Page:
One of my best friends is the president of an organization that is starting to petition the government for equal marriage in Venezuela. I do the graphic design for the organization and I Am Not A Joke has two posters that are the principle images for the equal marriage project. That guy is very “of the government.” He likes the thoughts and ideals of Chavez and Maduro, but he is still a friend and I work with him. It will take time to change this situation but we are working for the same.
IGBP: You have used your artwork in collaboration with It Gets Better Project. Do you see the IGBP playing a role in helping things change in Venezuela?
Daniel Arzola: Yes, I would really like to have the opportunity to make an exhibition from the illustrations I did for the IGBP and work with them in schools in Venezuela. To at least have the exhibition, I think, would be a really good idea.
When the IGBP contacted me, I only had the original campaign in three languages: English, Spanish, and Portuguese. When I first started creating the images, the IGBP told me they wanted a version of I Am Not A Joke that was dedicated to LGBT youth more specifically. So, we started to work and brainstorm together and we selected some themes. And I started to draw! It is very, very wonderful because the project is now in 20 languages. It’s a big experience to do something like that. It was very exciting. It showed me that I am able to work with other people to create my art and still feel free about it. I don’t feel in any moment like I’m in a crappy hell like before. At all times now I have the chance to express myself and say things like “maybe this, maybe not this.” The rest is history.
IGBP: What are the some of the ways I Am Not A Joke has been able to make an impact around the world?
Daniel Arzola: It’s incredible because never in my life, until last year, had I left Venezuela. In just 6 months, my project has been shared on 5 continents, even in conservative countries. The funny thing about it is that in Venezuela my work is not very well known. Up until last year, no one knew about my art until someone tweeted, “This is art. This is not a joke. I love this” and that person was Madonna. When Madonna said that, people in Venezuela started to know more about me. It’s a crazy thing! People from all over the world started to call me for interviews, people in Holland, in the United States, all over. Then another very famous person, Neil Gaiman, from Coraline and Dr. Who (he’s kind of a British Tim Burton), shared my work, too, and it was very amazing.
IGBP: What would you consider to be your greatest accomplish as a contributor to the LGBT ‘artivist’ movement?
Daniel Arzola: People always say or write, “We are all equals.” I never believed in that because I do not feel equal. I really like the experience of feeling different but feeling respected at the same time. I prefer to say, “We are all different but we have the right to be treated like everyone else.” I think that is the philosophy of I Am Not A Joke. I try to tell people that, to a certain degree, mockery is a model for violence; it’s the start of violence. At this moment, I Am Not A Joke is like a shield against homophobia around the world. Even in my country, some people try to use humor to do violence against people of different sexual orientations, and it’s hard for the victims to defend themselves. That’s a big, big tragedy.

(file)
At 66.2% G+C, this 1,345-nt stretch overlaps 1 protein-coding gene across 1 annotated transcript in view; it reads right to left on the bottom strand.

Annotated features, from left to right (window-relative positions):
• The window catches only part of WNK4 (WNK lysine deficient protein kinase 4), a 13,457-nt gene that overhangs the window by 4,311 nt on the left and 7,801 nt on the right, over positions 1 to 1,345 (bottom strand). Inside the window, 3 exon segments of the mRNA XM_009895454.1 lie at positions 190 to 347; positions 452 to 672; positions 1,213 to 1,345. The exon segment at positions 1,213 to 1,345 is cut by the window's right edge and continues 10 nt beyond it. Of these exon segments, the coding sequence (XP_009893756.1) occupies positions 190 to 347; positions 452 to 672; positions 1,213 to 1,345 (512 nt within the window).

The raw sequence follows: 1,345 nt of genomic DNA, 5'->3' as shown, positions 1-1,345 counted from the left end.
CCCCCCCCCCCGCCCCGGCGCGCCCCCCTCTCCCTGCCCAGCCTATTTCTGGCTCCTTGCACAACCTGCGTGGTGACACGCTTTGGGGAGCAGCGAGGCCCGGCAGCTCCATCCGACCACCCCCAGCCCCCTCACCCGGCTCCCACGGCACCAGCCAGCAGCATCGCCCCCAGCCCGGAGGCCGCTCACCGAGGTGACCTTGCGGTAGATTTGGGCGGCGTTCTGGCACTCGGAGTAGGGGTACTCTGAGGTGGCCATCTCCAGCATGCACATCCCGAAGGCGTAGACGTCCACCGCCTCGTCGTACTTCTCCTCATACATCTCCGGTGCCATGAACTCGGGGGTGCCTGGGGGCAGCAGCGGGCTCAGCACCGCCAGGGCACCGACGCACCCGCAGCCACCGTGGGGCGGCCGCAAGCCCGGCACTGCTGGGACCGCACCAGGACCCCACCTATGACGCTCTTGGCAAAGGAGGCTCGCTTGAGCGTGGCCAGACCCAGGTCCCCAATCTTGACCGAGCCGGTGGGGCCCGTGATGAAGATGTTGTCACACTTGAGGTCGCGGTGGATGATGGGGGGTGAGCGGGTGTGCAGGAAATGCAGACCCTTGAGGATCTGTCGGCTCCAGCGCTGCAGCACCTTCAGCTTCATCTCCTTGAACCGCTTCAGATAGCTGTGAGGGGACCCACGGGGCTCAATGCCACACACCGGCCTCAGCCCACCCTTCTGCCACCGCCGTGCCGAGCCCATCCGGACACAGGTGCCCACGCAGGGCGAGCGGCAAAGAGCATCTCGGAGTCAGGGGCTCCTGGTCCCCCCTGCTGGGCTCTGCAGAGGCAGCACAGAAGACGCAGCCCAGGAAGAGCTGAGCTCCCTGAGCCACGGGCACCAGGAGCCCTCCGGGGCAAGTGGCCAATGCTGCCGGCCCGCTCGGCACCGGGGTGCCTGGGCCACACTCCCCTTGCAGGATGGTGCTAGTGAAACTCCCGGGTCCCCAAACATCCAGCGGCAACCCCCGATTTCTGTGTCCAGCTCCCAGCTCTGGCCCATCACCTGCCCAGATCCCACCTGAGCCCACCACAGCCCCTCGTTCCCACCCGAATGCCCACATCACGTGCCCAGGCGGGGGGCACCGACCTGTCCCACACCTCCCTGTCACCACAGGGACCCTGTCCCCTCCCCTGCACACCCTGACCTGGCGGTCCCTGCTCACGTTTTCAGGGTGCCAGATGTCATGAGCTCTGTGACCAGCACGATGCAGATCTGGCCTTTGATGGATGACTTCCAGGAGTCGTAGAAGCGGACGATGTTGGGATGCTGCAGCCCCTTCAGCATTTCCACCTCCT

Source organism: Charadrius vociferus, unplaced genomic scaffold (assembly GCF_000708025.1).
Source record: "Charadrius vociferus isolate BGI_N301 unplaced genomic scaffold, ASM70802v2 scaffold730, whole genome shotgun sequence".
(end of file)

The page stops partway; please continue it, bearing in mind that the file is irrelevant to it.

Something like this just happened two months ago. A guy from Colombia, just sixteen years old, was having a lot of problems at school. His professor had taken his cell phone and saw a picture of him with another student. He told him, “That is my boyfriend.” Everyone in school started bullying him, so he decided to jump from a building and commit suicide. One of the last things he shared online was a picture from my campaign. The poster from my campaign said, “My sexuality is not a sin. It is my own paradise.” That shocked me and made me feel very, very sad. I realized that when he decided to say goodbye to the world, he decided to use my words. That was very, very hard for me. I was very sad until his mom in Colombia told me, “Thank you. I think that in some way he felt free in your words.” That was the moment that my sadness transformed into something else. So I dedicated an illustration to him that other young people students used in a strike in front of his school; they covered the school with my illustration for him.
IGBP: How do you think LGBT youth and their allies, like these you’ve mentioned in Colombia, can participate in making change happen in Venezuela?
Daniel Arzola: I don’t believe we can decide when we become victims, but we can decide when not to be victims anymore. If you have the capacity to break the cycle of violence, if you have the capacity to fight back, then you shouldn’t allow yourself or others to be beaten. That applies to LGBT youth or any other type of population in the world that is bullied. I believe it’s something about respect. I believe if you understand that everyone deserves respect and your sexuality doesn’t define anything in your life more than the person you love – not your capacities or your abilities or your future – when you understand that, I think in that moment everything will start to change. There are a lot of LGBT people out there feeling guilt that doesn’t belong to them. That needs to stop.
IGBP: Can you share with us a story of hope from Venezuela or from your personal life?
Daniel Arzola: Yes. I am a story of hope because I came from a place that is a disaster. I grew up in violence. I understand that there is more to life. Now I feel like I have the right to create the things I dream. I changed the most important person in my life with my art; that person was my mom. My mom was very homophobic in the past but now she is a big ally. She wears her I Am Not A Joke t-shirt when she goes to her classroom (she’s a teacher). When I started to see that I could change a person as difficult as my mom, then I had the power to change many other people out there. There is a thing we must understand: no matter where we are, we are always going to find two kinds of people, those that can open their minds and those that just don’t. We don’t have to waste time on people that don’t open their minds. We need to start to find the people that can do it. So, let’s go!
IGBP: What word of advice would you like to leave for LGBT youth reading this interview?
Daniel Arzola: I’d really like to make people believe that everything can change, even in a moment. It can be heartbreaking, but these are the words I have in my heart: don’t let the abuse define you. I think we can transform anything, and when you start to transform abuse into something else, you become an extraordinary human being.
Daniel is still living in Argentina while he pursues his Master’s in Human Rights. He continues to be involved in LGBT activism around the world as he expands his I Am Not A Joke portfolio. To learn more about his collaboration with the It Gets Better Project, click here. To purchase items from the I Am Not A Joke campaign, click here.